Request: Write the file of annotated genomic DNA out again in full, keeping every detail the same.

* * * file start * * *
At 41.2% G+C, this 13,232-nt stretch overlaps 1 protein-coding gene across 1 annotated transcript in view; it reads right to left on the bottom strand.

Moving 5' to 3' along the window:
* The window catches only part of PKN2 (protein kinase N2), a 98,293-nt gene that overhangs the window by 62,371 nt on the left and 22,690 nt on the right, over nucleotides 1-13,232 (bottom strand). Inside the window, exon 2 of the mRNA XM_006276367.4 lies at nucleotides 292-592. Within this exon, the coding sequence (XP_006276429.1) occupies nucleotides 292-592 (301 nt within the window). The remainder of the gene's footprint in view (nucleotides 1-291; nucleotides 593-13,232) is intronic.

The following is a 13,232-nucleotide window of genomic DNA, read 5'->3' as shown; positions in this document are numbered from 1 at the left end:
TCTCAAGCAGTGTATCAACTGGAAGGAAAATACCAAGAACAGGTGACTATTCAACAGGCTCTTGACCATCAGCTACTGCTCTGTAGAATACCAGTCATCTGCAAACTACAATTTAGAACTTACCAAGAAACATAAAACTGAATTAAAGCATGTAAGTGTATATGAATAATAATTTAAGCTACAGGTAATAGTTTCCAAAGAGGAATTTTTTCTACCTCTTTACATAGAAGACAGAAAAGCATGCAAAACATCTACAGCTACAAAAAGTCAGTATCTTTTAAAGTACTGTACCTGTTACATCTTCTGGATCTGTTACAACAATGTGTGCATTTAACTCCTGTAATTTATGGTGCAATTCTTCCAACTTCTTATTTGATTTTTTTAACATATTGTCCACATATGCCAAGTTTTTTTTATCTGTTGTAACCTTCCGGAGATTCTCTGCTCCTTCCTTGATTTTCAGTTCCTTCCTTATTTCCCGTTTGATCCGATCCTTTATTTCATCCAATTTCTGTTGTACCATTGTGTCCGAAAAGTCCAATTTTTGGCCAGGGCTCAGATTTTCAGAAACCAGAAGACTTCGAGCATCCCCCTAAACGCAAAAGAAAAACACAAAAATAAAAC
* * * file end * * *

At 41.2% G+C, this 13,232-nt stretch overlaps 1 protein-coding gene across 1 annotated transcript in view; it reads right to left on the bottom strand.

Moving 5' to 3' along the window:
* The window catches only part of PKN2 (protein kinase N2), a 98,293-nt gene that overhangs the window by 62,371 nt on the left and 22,690 nt on the right, over nucleotides 1-13,232 (bottom strand). Inside the window, exon 2 of the mRNA XM_006276367.4 lies at nucleotides 292-592. Within this exon, the coding sequence (XP_006276429.1) occupies nucleotides 292-592 (301 nt within the window). The remainder of the gene's footprint in view (nucleotides 1-291; nucleotides 593-13,232) is intronic.

The following is a 13,232-nucleotide window of genomic DNA, read 5'->3' as shown; positions in this document are numbered from 1 at the left end:
TCTCAAGCAGTGTATCAACTGGAAGGAAAATACCAAGAACAGGTGACTATTCAACAGGCTCTTGACCATCAGCTACTGCTCTGTAGAATACCAGTCATCTGCAAACTACAATTTAGAACTTACCAAGAAACATAAAACTGAATTAAAGCATGTAAGTGTATATGAATAATAATTTAAGCTACAGGTAATAGTTTCCAAAGAGGAATTTTTTCTACCTCTTTACATAGAAGACAGAAAAGCATGCAAAACATCTACAGCTACAAAAAGTCAGTATCTTTTAAAGTACTGTACCTGTTACATCTTCTGGATCTGTTACAACAATGTGTGCATTTAACTCCTGTAATTTATGGTGCAATTCTTCCAACTTCTTATTTGATTTTTTTAACATATTGTCCACATATGCCAAGTTTTTTTTATCTGTTGTAACCTTCCGGAGATTCTCTGCTCCTTCCTTGATTTTCAGTTCCTTCCTTATTTCCCGTTTGATCCGATCCTTTATTTCATCCAATTTCTGTTGTACCATTGTGTCCGAAAAGTCCAATTTTTGGCCAGGGCTCAGATTTTCAGAAACCAGAAGACTTCGAGCATCCCCCTAAACGCAAAAGAAAAACACAAAAATAAAAC